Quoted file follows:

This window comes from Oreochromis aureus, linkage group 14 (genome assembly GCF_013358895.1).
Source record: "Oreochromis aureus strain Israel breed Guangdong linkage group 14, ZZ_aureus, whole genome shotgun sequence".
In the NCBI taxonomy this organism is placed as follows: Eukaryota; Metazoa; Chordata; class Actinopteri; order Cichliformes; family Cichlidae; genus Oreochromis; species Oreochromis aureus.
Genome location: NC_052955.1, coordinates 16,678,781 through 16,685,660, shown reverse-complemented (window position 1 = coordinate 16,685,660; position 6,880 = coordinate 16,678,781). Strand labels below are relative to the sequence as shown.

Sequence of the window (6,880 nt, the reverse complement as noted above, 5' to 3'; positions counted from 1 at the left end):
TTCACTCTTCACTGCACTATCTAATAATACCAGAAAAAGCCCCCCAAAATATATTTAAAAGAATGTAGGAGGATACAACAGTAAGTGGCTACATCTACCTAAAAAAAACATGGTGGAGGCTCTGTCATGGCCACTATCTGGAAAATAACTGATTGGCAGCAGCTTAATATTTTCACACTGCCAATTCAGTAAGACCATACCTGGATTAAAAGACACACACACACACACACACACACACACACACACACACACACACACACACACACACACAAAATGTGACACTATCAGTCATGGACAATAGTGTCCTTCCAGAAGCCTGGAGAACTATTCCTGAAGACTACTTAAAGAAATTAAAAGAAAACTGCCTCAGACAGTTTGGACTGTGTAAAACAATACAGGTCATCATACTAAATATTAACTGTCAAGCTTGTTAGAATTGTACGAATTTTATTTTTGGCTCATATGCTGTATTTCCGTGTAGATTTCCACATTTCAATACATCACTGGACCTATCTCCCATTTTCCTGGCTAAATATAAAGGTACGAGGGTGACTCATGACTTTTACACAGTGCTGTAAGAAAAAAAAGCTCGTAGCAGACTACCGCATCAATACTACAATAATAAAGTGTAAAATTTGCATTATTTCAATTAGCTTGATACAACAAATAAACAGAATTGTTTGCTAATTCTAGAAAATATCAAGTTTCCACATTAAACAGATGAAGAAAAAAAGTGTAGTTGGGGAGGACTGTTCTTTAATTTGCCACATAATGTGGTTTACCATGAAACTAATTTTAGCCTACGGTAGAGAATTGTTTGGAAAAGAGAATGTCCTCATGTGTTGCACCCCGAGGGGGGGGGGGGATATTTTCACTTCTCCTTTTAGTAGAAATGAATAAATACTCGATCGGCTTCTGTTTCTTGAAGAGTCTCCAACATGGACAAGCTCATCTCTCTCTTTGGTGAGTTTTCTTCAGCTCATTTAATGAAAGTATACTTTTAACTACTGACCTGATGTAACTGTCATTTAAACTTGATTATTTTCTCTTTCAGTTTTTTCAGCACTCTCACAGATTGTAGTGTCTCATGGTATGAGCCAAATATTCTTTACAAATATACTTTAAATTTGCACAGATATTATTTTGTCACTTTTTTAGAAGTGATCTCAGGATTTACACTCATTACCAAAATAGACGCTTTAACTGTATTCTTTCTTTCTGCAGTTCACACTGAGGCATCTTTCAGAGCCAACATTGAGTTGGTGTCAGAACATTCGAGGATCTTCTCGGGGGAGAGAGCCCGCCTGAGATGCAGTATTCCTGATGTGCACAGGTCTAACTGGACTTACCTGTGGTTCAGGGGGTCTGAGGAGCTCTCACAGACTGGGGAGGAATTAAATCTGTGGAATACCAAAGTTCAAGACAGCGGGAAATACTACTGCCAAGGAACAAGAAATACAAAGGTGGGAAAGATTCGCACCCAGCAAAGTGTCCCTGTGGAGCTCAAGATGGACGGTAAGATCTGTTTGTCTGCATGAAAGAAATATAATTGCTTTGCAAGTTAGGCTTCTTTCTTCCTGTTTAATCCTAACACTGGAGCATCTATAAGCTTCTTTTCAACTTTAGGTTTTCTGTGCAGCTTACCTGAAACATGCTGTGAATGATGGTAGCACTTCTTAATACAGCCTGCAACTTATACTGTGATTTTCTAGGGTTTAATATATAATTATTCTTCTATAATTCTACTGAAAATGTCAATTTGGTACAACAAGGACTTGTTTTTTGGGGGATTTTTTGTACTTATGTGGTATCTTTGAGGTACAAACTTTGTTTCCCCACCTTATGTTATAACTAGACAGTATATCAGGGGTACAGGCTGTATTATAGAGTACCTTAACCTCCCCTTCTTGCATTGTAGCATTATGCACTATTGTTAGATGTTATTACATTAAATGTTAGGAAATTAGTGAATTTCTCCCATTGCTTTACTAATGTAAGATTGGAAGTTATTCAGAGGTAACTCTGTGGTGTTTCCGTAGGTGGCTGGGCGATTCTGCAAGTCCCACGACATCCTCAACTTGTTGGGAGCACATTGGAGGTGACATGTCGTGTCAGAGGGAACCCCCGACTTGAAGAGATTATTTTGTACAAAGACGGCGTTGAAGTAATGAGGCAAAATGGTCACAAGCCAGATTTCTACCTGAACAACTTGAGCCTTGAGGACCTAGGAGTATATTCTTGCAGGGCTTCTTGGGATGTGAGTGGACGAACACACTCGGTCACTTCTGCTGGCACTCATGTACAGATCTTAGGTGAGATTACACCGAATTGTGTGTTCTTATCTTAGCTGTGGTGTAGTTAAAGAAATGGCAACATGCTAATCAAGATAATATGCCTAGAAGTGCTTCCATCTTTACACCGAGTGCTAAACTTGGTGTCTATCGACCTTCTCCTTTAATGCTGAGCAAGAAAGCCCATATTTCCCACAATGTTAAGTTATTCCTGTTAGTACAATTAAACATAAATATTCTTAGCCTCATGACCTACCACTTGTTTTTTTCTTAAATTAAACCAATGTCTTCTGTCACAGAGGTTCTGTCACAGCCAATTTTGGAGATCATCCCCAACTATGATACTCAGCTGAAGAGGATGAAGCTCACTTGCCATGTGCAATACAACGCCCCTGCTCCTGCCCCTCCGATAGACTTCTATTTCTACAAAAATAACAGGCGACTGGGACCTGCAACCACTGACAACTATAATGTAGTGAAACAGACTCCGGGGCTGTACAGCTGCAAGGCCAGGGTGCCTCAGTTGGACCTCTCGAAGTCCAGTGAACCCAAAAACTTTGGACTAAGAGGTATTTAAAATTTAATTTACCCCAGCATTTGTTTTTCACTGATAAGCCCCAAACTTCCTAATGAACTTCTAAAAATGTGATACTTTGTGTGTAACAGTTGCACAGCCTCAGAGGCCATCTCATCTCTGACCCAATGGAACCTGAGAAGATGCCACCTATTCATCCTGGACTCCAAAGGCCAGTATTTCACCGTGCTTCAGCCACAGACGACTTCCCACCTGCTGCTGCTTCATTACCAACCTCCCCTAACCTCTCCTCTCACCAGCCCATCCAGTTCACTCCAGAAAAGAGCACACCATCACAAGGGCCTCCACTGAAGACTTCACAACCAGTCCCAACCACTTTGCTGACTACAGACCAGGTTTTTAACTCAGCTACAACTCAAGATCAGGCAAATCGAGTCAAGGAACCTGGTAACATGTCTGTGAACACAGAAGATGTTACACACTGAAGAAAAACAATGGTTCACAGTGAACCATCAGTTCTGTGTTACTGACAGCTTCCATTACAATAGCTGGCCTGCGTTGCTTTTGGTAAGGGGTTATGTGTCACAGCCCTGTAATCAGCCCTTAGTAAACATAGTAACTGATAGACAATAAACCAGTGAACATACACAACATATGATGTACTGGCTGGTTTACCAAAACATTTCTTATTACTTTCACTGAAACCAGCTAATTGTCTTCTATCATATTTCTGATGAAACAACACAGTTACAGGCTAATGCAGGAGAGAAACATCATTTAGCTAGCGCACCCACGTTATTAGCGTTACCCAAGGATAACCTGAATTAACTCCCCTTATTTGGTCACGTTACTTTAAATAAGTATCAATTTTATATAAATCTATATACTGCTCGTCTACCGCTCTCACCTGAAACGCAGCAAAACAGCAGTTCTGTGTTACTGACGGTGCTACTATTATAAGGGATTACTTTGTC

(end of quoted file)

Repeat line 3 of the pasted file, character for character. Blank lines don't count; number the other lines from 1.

In the NCBI taxonomy this organism is placed as follows: Eukaryota; Metazoa; Chordata; class Actinopteri; order Cichliformes; family Cichlidae; genus Oreochromis; species Oreochromis aureus.